America’s college football sweetheart, Paul Finebaum, has ended his media silence and will be filling a time-slot near you very soon.
After being off-air for four months, Finebaum has agreed to a five-year deal with ESPN in conjunction with their new SEC Network venture. He will move his four-hour airing of college football grievances from Birmingham, Ala. to Charlotte, N.C. and will begin broadcasting on Aug. 1.
According to the Wall Street Journal, Finebaum’s “multi-tiered platform will include a radio program on ESPN networks, 100 televised appearances annually on ESPN and a TV simulcast of his radio show on the ESPN-owned SEC Network launching in August 2014.”
The Paul Finebaum Radio Network was a daily rite of passage for Southern football fans: a therapy session combined with the most combative family dinner imaginable – complete with members of the family who hate what you love, and love to yell at you about those things.
Finebaum spoke for, maybe, 35 percent of the show and relied on regular callers with their own characteristics and personalities to drive the topic for the day. Paul Finebaum was the radio host who controlled the starting gate of his phone lines. With one snide, weaselly comment, all of his segments were filled with vitriol and Southern accents. Sometimes, people just call in, yell “ROLL TIDE!” and hang up. This is high-brow entertainment, y’all.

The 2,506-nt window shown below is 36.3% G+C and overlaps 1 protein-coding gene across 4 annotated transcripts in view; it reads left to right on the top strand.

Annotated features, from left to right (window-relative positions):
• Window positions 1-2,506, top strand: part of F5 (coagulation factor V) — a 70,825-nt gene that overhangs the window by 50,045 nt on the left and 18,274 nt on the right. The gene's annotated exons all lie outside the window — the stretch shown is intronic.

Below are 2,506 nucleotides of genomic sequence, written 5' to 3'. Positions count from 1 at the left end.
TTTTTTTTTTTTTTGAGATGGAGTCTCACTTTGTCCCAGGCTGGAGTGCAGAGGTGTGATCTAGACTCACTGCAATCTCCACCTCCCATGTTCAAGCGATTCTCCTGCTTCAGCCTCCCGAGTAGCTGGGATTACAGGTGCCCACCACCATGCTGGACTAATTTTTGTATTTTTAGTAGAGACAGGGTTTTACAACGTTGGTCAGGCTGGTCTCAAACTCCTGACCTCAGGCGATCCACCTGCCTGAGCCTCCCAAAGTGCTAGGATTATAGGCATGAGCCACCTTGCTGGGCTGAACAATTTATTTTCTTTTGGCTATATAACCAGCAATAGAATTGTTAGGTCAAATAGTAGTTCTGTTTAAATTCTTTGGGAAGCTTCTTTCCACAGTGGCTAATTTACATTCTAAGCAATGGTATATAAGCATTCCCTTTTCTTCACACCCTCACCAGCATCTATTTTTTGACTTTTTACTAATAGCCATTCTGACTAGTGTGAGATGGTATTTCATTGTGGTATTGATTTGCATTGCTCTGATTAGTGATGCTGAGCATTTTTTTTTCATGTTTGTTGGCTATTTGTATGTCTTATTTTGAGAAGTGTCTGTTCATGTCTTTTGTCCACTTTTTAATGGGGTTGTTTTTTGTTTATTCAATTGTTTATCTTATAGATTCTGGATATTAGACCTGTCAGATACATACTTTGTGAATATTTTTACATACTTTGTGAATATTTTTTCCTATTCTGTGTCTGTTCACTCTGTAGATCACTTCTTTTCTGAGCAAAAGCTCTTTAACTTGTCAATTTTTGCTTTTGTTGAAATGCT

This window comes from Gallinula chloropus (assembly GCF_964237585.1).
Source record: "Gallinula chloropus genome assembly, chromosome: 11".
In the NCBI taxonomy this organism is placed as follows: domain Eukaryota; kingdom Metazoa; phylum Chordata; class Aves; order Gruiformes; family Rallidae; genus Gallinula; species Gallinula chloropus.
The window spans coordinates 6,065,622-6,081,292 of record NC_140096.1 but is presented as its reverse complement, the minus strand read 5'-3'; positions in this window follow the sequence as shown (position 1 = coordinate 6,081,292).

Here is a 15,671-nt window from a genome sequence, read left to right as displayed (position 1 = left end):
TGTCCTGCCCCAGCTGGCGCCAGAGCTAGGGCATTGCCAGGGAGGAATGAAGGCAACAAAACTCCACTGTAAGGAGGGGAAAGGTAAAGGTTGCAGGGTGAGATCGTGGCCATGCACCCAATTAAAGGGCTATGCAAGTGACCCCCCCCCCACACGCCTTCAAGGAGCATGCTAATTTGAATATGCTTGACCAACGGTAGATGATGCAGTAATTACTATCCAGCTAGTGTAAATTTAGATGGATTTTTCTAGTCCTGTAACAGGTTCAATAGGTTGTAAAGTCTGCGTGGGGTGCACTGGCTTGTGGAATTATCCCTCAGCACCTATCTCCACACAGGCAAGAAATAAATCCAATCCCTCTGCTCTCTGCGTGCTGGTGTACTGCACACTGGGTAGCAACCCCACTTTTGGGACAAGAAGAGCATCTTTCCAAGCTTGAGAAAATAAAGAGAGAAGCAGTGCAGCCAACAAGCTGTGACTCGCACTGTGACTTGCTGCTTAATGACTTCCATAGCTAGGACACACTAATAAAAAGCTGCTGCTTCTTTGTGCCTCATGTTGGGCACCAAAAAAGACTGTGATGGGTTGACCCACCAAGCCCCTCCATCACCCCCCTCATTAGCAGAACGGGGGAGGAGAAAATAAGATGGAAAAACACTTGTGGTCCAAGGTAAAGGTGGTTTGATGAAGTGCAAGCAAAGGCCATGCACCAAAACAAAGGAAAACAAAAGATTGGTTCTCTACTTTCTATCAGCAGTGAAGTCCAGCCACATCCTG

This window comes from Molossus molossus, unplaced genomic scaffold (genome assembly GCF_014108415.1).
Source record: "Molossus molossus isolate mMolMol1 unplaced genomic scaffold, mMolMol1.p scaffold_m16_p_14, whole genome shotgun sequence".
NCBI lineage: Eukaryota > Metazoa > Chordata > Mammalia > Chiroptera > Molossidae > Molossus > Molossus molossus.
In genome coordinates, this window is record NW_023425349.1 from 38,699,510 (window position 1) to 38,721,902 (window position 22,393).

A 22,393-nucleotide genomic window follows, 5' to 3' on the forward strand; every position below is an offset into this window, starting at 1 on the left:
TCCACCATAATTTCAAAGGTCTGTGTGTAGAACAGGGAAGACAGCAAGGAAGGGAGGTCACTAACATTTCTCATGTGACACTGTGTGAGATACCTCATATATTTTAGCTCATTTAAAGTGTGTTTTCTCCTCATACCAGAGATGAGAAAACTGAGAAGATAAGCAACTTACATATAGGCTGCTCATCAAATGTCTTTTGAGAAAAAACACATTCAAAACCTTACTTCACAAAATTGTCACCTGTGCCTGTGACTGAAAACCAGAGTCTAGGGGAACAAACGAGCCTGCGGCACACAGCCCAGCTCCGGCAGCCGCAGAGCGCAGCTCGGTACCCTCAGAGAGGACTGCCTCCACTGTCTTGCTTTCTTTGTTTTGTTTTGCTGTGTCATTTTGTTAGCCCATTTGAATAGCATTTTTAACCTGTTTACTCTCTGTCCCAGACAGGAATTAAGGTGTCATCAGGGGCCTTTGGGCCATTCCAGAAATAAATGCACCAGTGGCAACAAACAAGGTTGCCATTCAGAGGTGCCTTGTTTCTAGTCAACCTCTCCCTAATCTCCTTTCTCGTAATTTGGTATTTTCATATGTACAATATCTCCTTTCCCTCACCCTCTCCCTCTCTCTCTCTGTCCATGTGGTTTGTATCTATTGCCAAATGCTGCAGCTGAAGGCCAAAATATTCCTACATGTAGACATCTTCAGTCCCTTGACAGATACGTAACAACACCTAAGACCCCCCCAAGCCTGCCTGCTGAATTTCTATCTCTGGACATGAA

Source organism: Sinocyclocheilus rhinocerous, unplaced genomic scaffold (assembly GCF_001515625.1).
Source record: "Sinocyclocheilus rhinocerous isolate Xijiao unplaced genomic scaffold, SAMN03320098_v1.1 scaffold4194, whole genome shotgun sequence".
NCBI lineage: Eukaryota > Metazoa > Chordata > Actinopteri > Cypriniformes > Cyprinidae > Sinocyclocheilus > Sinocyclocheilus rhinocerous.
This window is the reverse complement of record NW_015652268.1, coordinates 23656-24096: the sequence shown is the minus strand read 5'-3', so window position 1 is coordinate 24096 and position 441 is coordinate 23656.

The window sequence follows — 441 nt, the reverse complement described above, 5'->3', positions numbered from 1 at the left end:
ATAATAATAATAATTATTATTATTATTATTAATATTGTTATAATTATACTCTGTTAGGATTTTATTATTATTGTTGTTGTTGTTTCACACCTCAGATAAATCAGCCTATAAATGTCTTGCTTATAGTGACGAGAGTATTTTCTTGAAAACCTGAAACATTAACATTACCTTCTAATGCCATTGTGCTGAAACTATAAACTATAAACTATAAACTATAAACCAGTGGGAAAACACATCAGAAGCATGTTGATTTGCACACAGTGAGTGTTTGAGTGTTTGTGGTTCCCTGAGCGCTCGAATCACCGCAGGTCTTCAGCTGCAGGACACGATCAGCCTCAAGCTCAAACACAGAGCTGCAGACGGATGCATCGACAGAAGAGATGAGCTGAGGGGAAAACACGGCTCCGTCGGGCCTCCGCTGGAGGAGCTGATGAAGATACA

But in his absence there has been a severe lack of sports shouting. ESPN’s First Take tries their darnedest to make the South care about Tebow and the NBA, but if it isn’t about college football, no one actually pays attention.
Winning the past seven consecutive college football national championships, the Southeastern Conference is the most dominant league in the country. It’s also located in an area of the country where the people care about it almost as much as going to church. Maybe even more, but they might not admit to that at first.
Paul Finebaum almost exclusively talks about the SEC on his show and will set ESPN’s new SEC Network apart from the already-existing, mostly content-less B1G Ten Network and PAC 12 Network (which I still can’t watch). Finebaum’s audience will follow him anywhere he goes and will tune in – on radio and/or TV – anytime his show is airing.
“What is striking is he is such a great moderator-slash-provocateur of the emotion that lives within the fan base,” said Justin Connolly, the senior vice president for programming who will oversee the SEC Network for ESPN told the WSJ. “To be able to bring him aboard onto the team here is significant.”
His absence has been painful for those who need to hear Auburn and Alabama fans gripe at each other. But fear not, the man with a face – and hair – for radio will return on Aug. 1. Just in time for Alabama to be preseason number 1 again and for a whole new season of “conversation” to begin.